|US5588049||Jan 25, 1993||Dec 24, 1996||Detering; Greig R.||Method for the automatic insertion of removal of a calling number identification (CNID) blocking prefix from within a telephone number in a personal computer based telephone management system|
|US5619561||Jun 22, 1995||Apr 8, 1997||Reese; Morris||Call-waiting and caller identification with three-way conversations arrangements|
|US5636269||Jul 29, 1996||Jun 3, 1997||Lucent Technologies Inc.||Intelligent call waiting|
|US5659602||Jun 20, 1995||Aug 19, 1997||Motorola, Inc.||Telephone apparatus for caller ID|
|US5661788||Jan 24, 1996||Aug 26, 1997||Samsung Electronics Co., Ltd.||Method and system for selectively alerting user and answering preferred telephone calls|
|US5680447||May 31, 1995||Oct 21, 1997||Cidco, Inc.||Circuit and method for responding to third party calls in a telephone system having call waiting|
|US5699418||Mar 22, 1996||Dec 16, 1997||Northern Telecom Limited||Telephone circuit|
|US5727045||Dec 7, 1995||Mar 10, 1998||Samsung Electronics Co., Ltd.||System and method for avoiding undesired incoming telephone calls|
|US5768359||Nov 17, 1994||Jun 16, 1998||Lucent Technologies Inc.||Telephone call notification feature|
|US5768367||Oct 17, 1996||Jun 16, 1998||Northern Telecom Limited||Method and apparatus for removing FSK in-band signaling|
|US5771283||Oct 26, 1995||Jun 23, 1998||Lucent Technologies Inc.||Method for delivering enhanced caller identification service in a telecommunications network|
|US5802166||Nov 30, 1994||Sep 1, 1998||Sni Innovation, Inc.||Dual signal triggered message waiting notification system for indicating storage of different types of messages awaiting retrieval|
|US5805687||Sep 30, 1996||Sep 8, 1998||Northern Telecom Limited||Subscriber equipment muting method and apparatus|
|US5809128||Nov 1, 1996||Sep 15, 1998||Interactive Telecom Inc.||Method and apparatus permitting notification and control of blocked incoming calls over a data network|
|US5812649||May 2, 1996||Sep 22, 1998||Aastra Aerospace Inc.||Method and apparatus for supporting spontaneous call waiting identification|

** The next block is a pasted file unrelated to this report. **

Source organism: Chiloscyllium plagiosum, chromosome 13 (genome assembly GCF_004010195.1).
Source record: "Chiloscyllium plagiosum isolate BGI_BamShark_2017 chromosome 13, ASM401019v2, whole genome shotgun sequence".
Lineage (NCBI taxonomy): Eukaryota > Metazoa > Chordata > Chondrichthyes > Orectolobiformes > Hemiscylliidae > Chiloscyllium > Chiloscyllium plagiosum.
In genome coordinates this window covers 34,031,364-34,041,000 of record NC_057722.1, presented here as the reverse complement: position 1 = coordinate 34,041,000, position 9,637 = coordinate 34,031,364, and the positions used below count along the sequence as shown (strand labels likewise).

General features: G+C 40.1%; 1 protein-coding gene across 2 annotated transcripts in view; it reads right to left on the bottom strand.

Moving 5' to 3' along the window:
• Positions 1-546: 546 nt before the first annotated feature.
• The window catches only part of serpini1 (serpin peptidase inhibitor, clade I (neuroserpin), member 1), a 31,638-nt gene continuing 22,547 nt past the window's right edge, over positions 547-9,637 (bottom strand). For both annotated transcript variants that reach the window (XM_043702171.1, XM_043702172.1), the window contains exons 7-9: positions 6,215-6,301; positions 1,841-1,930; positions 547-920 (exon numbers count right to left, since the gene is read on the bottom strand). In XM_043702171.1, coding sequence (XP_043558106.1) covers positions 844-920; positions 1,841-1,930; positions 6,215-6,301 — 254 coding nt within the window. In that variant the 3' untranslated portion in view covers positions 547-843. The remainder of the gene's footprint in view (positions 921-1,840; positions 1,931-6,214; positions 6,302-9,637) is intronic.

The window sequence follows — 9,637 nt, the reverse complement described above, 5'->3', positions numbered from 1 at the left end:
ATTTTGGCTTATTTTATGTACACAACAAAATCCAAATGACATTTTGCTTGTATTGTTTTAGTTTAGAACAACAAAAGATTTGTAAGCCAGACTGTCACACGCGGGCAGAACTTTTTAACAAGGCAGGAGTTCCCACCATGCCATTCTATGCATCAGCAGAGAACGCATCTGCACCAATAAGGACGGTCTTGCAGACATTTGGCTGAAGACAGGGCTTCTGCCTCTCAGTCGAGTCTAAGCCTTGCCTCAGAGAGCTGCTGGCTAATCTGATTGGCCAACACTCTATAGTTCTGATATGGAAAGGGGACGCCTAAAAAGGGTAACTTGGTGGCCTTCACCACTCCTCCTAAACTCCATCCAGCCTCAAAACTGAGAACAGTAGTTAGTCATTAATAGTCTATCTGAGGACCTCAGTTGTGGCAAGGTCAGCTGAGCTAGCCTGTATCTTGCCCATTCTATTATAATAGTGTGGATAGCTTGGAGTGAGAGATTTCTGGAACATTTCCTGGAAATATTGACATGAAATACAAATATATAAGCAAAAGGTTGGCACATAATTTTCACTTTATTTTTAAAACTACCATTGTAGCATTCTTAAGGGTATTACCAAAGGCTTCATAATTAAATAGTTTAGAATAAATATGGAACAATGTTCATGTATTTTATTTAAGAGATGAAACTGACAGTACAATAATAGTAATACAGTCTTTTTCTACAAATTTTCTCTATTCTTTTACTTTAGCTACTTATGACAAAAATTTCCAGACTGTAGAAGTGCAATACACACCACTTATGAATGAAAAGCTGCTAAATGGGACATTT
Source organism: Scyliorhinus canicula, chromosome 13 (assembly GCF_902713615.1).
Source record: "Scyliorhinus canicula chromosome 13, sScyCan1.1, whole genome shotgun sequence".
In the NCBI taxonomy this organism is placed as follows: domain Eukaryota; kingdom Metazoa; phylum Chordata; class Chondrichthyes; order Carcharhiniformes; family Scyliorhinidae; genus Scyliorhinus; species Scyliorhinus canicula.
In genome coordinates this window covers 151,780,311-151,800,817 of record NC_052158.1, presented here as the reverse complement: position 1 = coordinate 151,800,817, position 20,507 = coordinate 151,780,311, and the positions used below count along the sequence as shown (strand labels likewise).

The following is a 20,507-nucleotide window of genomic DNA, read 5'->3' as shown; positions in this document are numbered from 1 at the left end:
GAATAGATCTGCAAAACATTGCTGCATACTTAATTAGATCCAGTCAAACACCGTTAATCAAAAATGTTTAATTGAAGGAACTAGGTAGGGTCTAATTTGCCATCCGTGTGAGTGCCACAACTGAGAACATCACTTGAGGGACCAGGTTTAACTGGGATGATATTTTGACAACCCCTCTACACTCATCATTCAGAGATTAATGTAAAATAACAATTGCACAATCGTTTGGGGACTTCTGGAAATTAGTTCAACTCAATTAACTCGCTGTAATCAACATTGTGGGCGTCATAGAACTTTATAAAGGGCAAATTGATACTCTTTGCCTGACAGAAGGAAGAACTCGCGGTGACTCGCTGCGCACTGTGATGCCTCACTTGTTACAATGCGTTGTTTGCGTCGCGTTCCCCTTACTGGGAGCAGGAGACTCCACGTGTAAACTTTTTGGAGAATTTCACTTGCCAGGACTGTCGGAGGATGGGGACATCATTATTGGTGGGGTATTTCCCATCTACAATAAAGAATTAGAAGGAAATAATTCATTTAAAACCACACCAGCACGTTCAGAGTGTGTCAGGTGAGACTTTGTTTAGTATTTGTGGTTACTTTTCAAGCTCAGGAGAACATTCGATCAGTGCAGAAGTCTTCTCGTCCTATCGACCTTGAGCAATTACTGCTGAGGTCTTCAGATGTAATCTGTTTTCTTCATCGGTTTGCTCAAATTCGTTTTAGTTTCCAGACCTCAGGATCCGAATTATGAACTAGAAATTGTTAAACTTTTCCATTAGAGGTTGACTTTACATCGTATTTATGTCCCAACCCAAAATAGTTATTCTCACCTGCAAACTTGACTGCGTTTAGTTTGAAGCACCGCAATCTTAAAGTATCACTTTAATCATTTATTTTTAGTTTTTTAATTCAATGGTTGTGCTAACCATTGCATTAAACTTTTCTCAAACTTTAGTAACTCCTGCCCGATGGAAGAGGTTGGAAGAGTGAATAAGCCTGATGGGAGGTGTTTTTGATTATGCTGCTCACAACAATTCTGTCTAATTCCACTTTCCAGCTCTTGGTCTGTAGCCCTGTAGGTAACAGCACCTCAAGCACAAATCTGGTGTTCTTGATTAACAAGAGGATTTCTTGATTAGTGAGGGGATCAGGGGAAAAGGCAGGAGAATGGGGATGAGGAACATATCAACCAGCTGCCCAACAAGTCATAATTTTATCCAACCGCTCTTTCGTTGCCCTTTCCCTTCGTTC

|US5825867||Mar 18, 1994||Oct 20, 1998||Aspect Telecommunications Corporation||Enhanced call waiting|
|US5836009 *||May 24, 1996||Nov 10, 1998||Cidco Incorporated||Caller ID telephone with signal attenuation|
|US5943407 *||Dec 16, 1997||Aug 24, 1999||Lucent Techologies Inc.||Performance enhancement of tone detection and FSK detection using hybrid echo cancellation|
|Citing Patent||Filing date||Publication date||Applicant||Title|
|US8860886 *||Feb 27, 2013||Oct 14, 2014||Sony Corporation||Display apparatus, video signal transmission method for display apparatus, transmitting apparatus, and transmission method of video signal|
|US9204085||Sep 10, 2014||Dec 1, 2015||Sony Corporation||Display apparatus, video signal transmission method for display apparatus, transmitting apparatus, and transmission method of video signal|
|US9462331||Oct 22, 2015||Oct 4, 2016||Sony Corporation||Display apparatus, video signal transmission method for display apparatus, transmitting apparatus, and transmission method of video signal|
|US20130176501 *||Feb 27, 2013||Jul 11, 2013||Sony Corporation|
|U.S. Classification||379/406.01, 381/71.8, 381/71.11|
|International Classification||H04M9/08, H04M3/428, H04M1/57, H04M3/00, H04M3/42, H04M1/60|
|Cooperative Classification||H04M3/42042, H04M1/573, H04M3/428, H04M3/002, H04M1/6016|
|European Classification||H04M1/60R, H04M3/428, H04M1/57M|
|Jan 13, 2000||AS||Assignment|
Owner name: NATIONAL SEMICONDUCTOR CORPORATION, CALIFORNIA
Free format text: ASSIGNMENT OF ASSIGNORS INTEREST;ASSIGNORS:TIELENS, THEO ARY ASMUND;KOHLMANN, REINARDUS HENRIKUS MARIA;REEL/FRAME:010513/0953
Effective date: 20000111
|Dec 14, 2004||CC||Certificate of correction|
|Aug 10, 2005||AS||Assignment|
Owner name: ELTX HOLDING B.V., NETHERLANDS
Free format text: ASSIGNMENT OF ASSIGNORS INTEREST;ASSIGNOR:NATIONAL SEMICONDUCTOR CORPORATION, A DELAWARE CORPORATION;REEL/FRAME:016377/0418
Effective date: 20050627
|Aug 16, 2005||AS||Assignment|
Owner name: SITEL SEMICONDUCTOR B.V., NETHERLANDS
Free format text: ASSIGNMENT OF ASSIGNORS INTEREST;ASSIGNOR:ELTX HOLDING B.V.;REEL/FRAME:016408/0051
Effective date: 20050701
|Mar 8, 2008||FPAY||Fee payment|
Year of fee payment: 4
|May 27, 2011||AS||Assignment|
Owner name: DIALOG SEMICONDUCTOR B.V., NETHERLANDS
Free format text: CHANGE OF NAME;ASSIGNOR:SITEL SEMICONDUCTOR B.V.;REEL/FRAME:026357/0717
Effective date: 20110421
|Dec 7, 2011||FPAY||Fee payment|
Year of fee payment: 8
|Mar 15, 2016||FPAY||Fee payment|
Year of fee payment: 12